Sarah Douglas played Ursa, a visitor from the planet Krypton in the 1978 motion picture 'Superman' and the 1980 sequel, 'Superman II: The Adventure Continues'. "I had no idea who Superman was," Sarah told James H Burns in 1981. "Apart from knowing what he looked like, I knew nothing of the Superman mythos. We didn't have him that much here (in the U.K.). I recall seeing a little bit of 'Superman' on the '50s TV series, but as far as I know, we certainly didn't have him in our comic strips."

Sarah spent 29 weeks working with Richard Donner in the 'Superman' movie and 10 weeks working with Richard Lester in the 'Superman II' movie. She recounted, "The two men were very different … Lester was just far too technical. Unfortunately, I never got to know Donner that well, maybe because I didn’t entirely understand what he was trying to aim for in the film. I comprehended Lester more.

"Donner was determined that Ursa should be asexual and have no relationship with (General) Zod (played by Terence Stamp). Lester wanted her very obviously to have some kind of contact with Zod – not sexual contact, but to have it where the audience would clearly understand that Ursa wants to please Zod. Lester also encouraged the idea of having her be a sexual kind of object. He wanted Ursa to be someone that everyone – from the kids to the granddads – would get off on.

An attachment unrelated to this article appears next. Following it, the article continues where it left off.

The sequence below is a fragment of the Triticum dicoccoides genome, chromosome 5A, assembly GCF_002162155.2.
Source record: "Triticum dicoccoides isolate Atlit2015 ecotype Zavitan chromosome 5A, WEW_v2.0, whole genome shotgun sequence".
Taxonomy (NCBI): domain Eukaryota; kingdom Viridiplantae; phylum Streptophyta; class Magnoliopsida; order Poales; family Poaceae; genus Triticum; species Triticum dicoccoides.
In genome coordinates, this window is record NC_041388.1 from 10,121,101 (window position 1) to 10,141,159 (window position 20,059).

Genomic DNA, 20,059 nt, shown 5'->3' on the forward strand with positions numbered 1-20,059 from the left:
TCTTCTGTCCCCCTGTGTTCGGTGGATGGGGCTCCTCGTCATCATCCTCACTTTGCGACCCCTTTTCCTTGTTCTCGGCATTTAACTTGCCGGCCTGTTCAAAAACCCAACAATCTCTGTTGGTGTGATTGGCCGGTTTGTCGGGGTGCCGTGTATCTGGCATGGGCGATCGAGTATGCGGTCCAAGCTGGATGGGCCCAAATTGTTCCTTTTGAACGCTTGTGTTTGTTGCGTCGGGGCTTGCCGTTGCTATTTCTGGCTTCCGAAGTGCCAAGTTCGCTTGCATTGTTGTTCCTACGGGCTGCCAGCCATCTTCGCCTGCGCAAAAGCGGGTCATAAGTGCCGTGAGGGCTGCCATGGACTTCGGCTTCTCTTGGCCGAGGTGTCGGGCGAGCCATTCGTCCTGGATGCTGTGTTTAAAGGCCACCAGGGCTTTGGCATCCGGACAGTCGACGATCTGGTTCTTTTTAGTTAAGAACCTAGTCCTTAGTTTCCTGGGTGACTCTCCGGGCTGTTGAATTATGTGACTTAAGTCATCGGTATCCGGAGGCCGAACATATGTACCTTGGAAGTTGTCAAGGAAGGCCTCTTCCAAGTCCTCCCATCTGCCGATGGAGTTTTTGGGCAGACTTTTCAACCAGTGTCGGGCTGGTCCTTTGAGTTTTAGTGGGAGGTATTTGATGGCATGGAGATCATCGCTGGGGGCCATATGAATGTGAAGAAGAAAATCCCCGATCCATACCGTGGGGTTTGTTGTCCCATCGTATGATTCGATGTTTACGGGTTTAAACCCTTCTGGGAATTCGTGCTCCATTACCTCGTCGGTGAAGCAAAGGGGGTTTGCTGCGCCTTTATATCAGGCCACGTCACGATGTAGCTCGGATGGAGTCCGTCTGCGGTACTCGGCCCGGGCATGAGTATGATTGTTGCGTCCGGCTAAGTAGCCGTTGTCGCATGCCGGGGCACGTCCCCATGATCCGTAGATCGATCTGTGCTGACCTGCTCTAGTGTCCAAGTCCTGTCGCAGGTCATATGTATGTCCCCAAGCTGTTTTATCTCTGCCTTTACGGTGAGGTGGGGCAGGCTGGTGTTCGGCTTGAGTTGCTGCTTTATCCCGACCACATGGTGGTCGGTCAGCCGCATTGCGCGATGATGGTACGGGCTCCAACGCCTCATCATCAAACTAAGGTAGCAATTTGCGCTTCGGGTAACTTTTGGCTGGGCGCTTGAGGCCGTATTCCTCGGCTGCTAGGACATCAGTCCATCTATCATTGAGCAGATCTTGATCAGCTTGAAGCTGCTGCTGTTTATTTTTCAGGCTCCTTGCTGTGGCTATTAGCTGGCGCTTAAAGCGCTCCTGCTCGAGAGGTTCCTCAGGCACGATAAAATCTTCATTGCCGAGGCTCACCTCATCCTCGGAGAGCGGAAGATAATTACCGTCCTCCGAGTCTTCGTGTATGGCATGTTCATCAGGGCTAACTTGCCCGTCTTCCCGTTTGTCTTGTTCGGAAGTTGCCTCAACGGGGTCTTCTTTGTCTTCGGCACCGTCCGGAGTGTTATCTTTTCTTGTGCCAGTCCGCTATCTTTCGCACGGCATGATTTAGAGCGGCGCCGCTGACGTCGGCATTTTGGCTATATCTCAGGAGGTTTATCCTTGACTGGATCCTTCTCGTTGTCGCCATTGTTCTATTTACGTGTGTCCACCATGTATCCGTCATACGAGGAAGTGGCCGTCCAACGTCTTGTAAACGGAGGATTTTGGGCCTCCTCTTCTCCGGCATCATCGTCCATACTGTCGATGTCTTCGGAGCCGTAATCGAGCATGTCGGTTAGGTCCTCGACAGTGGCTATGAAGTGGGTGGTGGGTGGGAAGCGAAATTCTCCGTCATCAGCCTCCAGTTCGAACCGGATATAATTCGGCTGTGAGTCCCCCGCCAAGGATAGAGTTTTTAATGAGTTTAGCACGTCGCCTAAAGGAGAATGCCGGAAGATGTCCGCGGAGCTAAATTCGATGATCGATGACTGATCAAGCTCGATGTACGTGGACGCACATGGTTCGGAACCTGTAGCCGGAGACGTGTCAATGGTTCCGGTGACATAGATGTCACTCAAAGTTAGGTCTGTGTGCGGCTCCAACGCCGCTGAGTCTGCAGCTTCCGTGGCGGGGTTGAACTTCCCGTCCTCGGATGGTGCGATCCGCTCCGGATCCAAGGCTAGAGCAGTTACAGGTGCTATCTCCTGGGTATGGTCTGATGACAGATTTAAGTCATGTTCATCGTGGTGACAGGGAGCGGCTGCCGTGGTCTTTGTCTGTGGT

"We even designed the costume so that it actually shows some form and bustline. They even gave me cleavage. When we originally shot the Ursa scenes my little body was 'suppressed', as they say. I wasn't annoyed at all because it gave me more of a chance to do something with Ursa. I believed that Ursa should be somebody that's turning everyone on. Donner told me that I shouldn't react – smile, laugh, or look angry – at anything. That was frustrating, because I was just literally a dummy.

"Richard Lester encouraged having Ursa show some human feeling. He allowed Ursa to have a little moment of ecstasy when she'd get angry. We couldn’t improvise, but Lester was marvelous in that he allowed us to work out our ideas. One very small example of that is Terence Stamp and I deciding to work on a way of walking together in an almost balletic fashion.

"There are instances where Zod and Ursa are very obviously walking in unison. In the film, there's something just a little bit strange about that, which is what we wanted. Lester gave us time to work those sort of things out. Lester's only condition was you had to get it right on the first take, because he wouldn't give you another crack at it. So Lester's permissiveness worked both ways. It was frustrating to only get one take to do something in, but on the other hand, it was because of Lester that I got to develop my character.

"Lester went for much more of a comic touch in this one ('Superman II'). Donner had been determined that we should play it serious, which was very difficult. Lester encouraged us to be more tongue-in-cheek. 'Superman II' is much more humorous. Although Donner was funnier on the set, the actual film humor seemed to come more from Lester."

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